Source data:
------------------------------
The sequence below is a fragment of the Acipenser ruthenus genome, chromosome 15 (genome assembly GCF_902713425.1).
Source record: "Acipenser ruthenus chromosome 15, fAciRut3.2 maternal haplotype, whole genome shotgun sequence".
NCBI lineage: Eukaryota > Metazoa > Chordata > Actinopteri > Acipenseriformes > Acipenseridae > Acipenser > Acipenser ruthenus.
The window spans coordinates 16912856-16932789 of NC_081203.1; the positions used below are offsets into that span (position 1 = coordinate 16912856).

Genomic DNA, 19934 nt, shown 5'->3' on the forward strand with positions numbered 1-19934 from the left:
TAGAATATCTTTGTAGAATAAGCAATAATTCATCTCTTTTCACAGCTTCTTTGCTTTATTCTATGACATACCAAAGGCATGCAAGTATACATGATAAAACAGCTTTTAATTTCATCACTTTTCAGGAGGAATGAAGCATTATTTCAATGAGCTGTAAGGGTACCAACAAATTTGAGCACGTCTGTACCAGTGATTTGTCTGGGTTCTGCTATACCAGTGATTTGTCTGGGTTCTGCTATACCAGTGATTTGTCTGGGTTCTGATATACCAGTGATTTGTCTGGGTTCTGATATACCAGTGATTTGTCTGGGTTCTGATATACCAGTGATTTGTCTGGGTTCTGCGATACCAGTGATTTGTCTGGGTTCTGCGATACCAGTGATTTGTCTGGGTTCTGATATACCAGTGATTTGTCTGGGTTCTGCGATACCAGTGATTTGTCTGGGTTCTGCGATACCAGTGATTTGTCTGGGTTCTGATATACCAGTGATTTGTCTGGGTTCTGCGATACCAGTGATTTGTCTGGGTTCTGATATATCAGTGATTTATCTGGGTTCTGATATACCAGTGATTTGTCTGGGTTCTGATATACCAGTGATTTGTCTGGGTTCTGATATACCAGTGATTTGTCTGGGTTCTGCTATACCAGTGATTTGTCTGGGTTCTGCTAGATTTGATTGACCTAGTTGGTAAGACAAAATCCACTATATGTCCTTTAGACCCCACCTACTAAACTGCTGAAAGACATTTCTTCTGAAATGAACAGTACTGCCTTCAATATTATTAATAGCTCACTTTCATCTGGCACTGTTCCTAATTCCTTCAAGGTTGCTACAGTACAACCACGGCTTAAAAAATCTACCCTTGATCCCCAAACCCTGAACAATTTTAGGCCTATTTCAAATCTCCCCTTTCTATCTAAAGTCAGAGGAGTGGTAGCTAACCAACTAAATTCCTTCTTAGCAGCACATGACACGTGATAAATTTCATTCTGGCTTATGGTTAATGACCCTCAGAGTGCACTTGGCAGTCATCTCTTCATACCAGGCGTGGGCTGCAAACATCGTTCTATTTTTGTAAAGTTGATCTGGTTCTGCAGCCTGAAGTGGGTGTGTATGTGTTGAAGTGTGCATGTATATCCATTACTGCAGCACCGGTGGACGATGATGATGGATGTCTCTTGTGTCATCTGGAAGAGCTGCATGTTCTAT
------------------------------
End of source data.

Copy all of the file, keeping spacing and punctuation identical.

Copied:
The sequence below is a fragment of the Acipenser ruthenus genome, chromosome 15 (genome assembly GCF_902713425.1).
Source record: "Acipenser ruthenus chromosome 15, fAciRut3.2 maternal haplotype, whole genome shotgun sequence".
NCBI lineage: Eukaryota > Metazoa > Chordata > Actinopteri > Acipenseriformes > Acipenseridae > Acipenser > Acipenser ruthenus.
The window spans coordinates 16912856-16932789 of NC_081203.1; the positions used below are offsets into that span (position 1 = coordinate 16912856).

Genomic DNA, 19934 nt, shown 5'->3' on the forward strand with positions numbered 1-19934 from the left:
TAGAATATCTTTGTAGAATAAGCAATAATTCATCTCTTTTCACAGCTTCTTTGCTTTATTCTATGACATACCAAAGGCATGCAAGTATACATGATAAAACAGCTTTTAATTTCATCACTTTTCAGGAGGAATGAAGCATTATTTCAATGAGCTGTAAGGGTACCAACAAATTTGAGCACGTCTGTACCAGTGATTTGTCTGGGTTCTGCTATACCAGTGATTTGTCTGGGTTCTGCTATACCAGTGATTTGTCTGGGTTCTGATATACCAGTGATTTGTCTGGGTTCTGATATACCAGTGATTTGTCTGGGTTCTGATATACCAGTGATTTGTCTGGGTTCTGCGATACCAGTGATTTGTCTGGGTTCTGCGATACCAGTGATTTGTCTGGGTTCTGATATACCAGTGATTTGTCTGGGTTCTGCGATACCAGTGATTTGTCTGGGTTCTGCGATACCAGTGATTTGTCTGGGTTCTGATATACCAGTGATTTGTCTGGGTTCTGCGATACCAGTGATTTGTCTGGGTTCTGATATATCAGTGATTTATCTGGGTTCTGATATACCAGTGATTTGTCTGGGTTCTGATATACCAGTGATTTGTCTGGGTTCTGATATACCAGTGATTTGTCTGGGTTCTGCTATACCAGTGATTTGTCTGGGTTCTGCTAGATTTGATTGACCTAGTTGGTAAGACAAAATCCACTATATGTCCTTTAGACCCCACCTACTAAACTGCTGAAAGACATTTCTTCTGAAATGAACAGTACTGCCTTCAATATTATTAATAGCTCACTTTCATCTGGCACTGTTCCTAATTCCTTCAAGGTTGCTACAGTACAACCACGGCTTAAAAAATCTACCCTTGATCCCCAAACCCTGAACAATTTTAGGCCTATTTCAAATCTCCCCTTTCTATCTAAAGTCAGAGGAGTGGTAGCTAACCAACTAAATTCCTTCTTAGCAGCACATGACACGTGATAAATTTCATTCTGGCTTATGGTTAATGACCCTCAGAGTGCACTTGGCAGTCATCTCTTCATACCAGGCGTGGGCTGCAAACATCGTTCTATTTTTGTAAAGTTGATCTGGTTCTGCAGCCTGAAGTGGGTGTGTATGTGTTGAAGTGTGCATGTATATCCATTACTGCAGCACCGGTGGACGATGATGATGGATGTCTCTTGTGTCATCTGGAAGAGCTGCATGTTCTAT